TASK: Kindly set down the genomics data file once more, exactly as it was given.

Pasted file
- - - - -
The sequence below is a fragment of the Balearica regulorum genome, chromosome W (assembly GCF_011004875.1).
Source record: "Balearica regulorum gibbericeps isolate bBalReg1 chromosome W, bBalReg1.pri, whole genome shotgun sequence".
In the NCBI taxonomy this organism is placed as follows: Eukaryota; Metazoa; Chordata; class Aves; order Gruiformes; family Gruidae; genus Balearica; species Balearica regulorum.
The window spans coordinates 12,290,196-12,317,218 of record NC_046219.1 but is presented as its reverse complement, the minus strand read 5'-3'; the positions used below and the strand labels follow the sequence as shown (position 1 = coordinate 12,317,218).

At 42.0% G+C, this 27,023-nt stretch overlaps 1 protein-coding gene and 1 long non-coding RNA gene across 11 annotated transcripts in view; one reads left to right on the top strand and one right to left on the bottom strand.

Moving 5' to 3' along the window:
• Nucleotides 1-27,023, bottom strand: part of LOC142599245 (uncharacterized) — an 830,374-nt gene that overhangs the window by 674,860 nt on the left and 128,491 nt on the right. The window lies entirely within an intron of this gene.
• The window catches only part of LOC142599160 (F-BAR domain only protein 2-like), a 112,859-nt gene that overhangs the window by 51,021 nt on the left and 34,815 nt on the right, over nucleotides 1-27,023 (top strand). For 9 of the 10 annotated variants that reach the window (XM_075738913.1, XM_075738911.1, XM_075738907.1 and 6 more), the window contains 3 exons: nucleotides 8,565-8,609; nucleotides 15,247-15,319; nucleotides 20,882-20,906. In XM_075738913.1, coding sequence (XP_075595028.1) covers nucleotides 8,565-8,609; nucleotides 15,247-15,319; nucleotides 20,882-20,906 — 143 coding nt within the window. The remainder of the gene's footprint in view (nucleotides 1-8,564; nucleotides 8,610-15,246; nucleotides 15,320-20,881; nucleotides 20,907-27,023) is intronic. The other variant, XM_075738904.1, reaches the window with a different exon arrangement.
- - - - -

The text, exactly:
The sequence below is a fragment of the Balearica regulorum genome, chromosome W (assembly GCF_011004875.1).
Source record: "Balearica regulorum gibbericeps isolate bBalReg1 chromosome W, bBalReg1.pri, whole genome shotgun sequence".
In the NCBI taxonomy this organism is placed as follows: Eukaryota; Metazoa; Chordata; class Aves; order Gruiformes; family Gruidae; genus Balearica; species Balearica regulorum.
The window spans coordinates 12,290,196-12,317,218 of record NC_046219.1 but is presented as its reverse complement, the minus strand read 5'-3'; the positions used below and the strand labels follow the sequence as shown (position 1 = coordinate 12,317,218).

At 42.0% G+C, this 27,023-nt stretch overlaps 1 protein-coding gene and 1 long non-coding RNA gene across 11 annotated transcripts in view; one reads left to right on the top strand and one right to left on the bottom strand.

Moving 5' to 3' along the window:
• Nucleotides 1-27,023, bottom strand: part of LOC142599245 (uncharacterized) — an 830,374-nt gene that overhangs the window by 674,860 nt on the left and 128,491 nt on the right. The window lies entirely within an intron of this gene.
• The window catches only part of LOC142599160 (F-BAR domain only protein 2-like), a 112,859-nt gene that overhangs the window by 51,021 nt on the left and 34,815 nt on the right, over nucleotides 1-27,023 (top strand). For 9 of the 10 annotated variants that reach the window (XM_075738913.1, XM_075738911.1, XM_075738907.1 and 6 more), the window contains 3 exons: nucleotides 8,565-8,609; nucleotides 15,247-15,319; nucleotides 20,882-20,906. In XM_075738913.1, coding sequence (XP_075595028.1) covers nucleotides 8,565-8,609; nucleotides 15,247-15,319; nucleotides 20,882-20,906 — 143 coding nt within the window. The remainder of the gene's footprint in view (nucleotides 1-8,564; nucleotides 8,610-15,246; nucleotides 15,320-20,881; nucleotides 20,907-27,023) is intronic. The other variant, XM_075738904.1, reaches the window with a different exon arrangement.